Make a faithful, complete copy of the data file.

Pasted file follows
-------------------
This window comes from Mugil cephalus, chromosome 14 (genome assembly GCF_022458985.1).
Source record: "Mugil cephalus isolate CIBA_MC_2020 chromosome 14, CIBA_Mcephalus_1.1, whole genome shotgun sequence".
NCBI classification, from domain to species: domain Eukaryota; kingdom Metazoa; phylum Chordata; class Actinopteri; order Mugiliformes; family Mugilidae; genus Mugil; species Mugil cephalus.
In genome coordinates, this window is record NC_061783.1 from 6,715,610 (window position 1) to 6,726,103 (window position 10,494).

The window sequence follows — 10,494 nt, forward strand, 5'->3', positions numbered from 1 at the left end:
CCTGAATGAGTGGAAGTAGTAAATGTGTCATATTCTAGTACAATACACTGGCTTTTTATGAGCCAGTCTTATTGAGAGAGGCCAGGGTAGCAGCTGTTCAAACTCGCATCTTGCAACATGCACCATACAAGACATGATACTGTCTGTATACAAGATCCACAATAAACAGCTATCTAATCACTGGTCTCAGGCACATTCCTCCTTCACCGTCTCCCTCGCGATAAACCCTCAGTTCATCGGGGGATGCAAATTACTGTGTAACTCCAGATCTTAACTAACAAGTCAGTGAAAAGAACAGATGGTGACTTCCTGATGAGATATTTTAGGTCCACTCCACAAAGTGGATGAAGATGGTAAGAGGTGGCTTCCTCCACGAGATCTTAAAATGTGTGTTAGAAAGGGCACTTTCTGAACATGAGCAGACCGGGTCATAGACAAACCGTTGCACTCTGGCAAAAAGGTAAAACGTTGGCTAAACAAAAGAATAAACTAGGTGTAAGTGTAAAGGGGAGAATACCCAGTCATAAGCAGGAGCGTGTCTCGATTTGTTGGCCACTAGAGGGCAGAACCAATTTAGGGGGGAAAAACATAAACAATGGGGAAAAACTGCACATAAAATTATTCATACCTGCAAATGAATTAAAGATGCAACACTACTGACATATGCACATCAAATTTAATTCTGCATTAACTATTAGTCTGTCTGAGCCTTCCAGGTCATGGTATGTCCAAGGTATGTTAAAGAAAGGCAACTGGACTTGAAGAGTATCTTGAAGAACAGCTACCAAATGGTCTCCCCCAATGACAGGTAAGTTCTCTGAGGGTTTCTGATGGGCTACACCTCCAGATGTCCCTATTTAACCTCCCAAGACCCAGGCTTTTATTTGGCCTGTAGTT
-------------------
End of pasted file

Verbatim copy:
This window comes from Mugil cephalus, chromosome 14 (genome assembly GCF_022458985.1).
Source record: "Mugil cephalus isolate CIBA_MC_2020 chromosome 14, CIBA_Mcephalus_1.1, whole genome shotgun sequence".
NCBI classification, from domain to species: domain Eukaryota; kingdom Metazoa; phylum Chordata; class Actinopteri; order Mugiliformes; family Mugilidae; genus Mugil; species Mugil cephalus.
In genome coordinates, this window is record NC_061783.1 from 6,715,610 (window position 1) to 6,726,103 (window position 10,494).

The window sequence follows — 10,494 nt, forward strand, 5'->3', positions numbered from 1 at the left end:
CCTGAATGAGTGGAAGTAGTAAATGTGTCATATTCTAGTACAATACACTGGCTTTTTATGAGCCAGTCTTATTGAGAGAGGCCAGGGTAGCAGCTGTTCAAACTCGCATCTTGCAACATGCACCATACAAGACATGATACTGTCTGTATACAAGATCCACAATAAACAGCTATCTAATCACTGGTCTCAGGCACATTCCTCCTTCACCGTCTCCCTCGCGATAAACCCTCAGTTCATCGGGGGATGCAAATTACTGTGTAACTCCAGATCTTAACTAACAAGTCAGTGAAAAGAACAGATGGTGACTTCCTGATGAGATATTTTAGGTCCACTCCACAAAGTGGATGAAGATGGTAAGAGGTGGCTTCCTCCACGAGATCTTAAAATGTGTGTTAGAAAGGGCACTTTCTGAACATGAGCAGACCGGGTCATAGACAAACCGTTGCACTCTGGCAAAAAGGTAAAACGTTGGCTAAACAAAAGAATAAACTAGGTGTAAGTGTAAAGGGGAGAATACCCAGTCATAAGCAGGAGCGTGTCTCGATTTGTTGGCCACTAGAGGGCAGAACCAATTTAGGGGGGAAAAACATAAACAATGGGGAAAAACTGCACATAAAATTATTCATACCTGCAAATGAATTAAAGATGCAACACTACTGACATATGCACATCAAATTTAATTCTGCATTAACTATTAGTCTGTCTGAGCCTTCCAGGTCATGGTATGTCCAAGGTATGTTAAAGAAAGGCAACTGGACTTGAAGAGTATCTTGAAGAACAGCTACCAAATGGTCTCCCCCAATGACAGGTAAGTTCTCTGAGGGTTTCTGATGGGCTACACCTCCAGATGTCCCTATTTAACCTCCCAAGACCCAGGCTTTTATTTGGCCTGTAGTT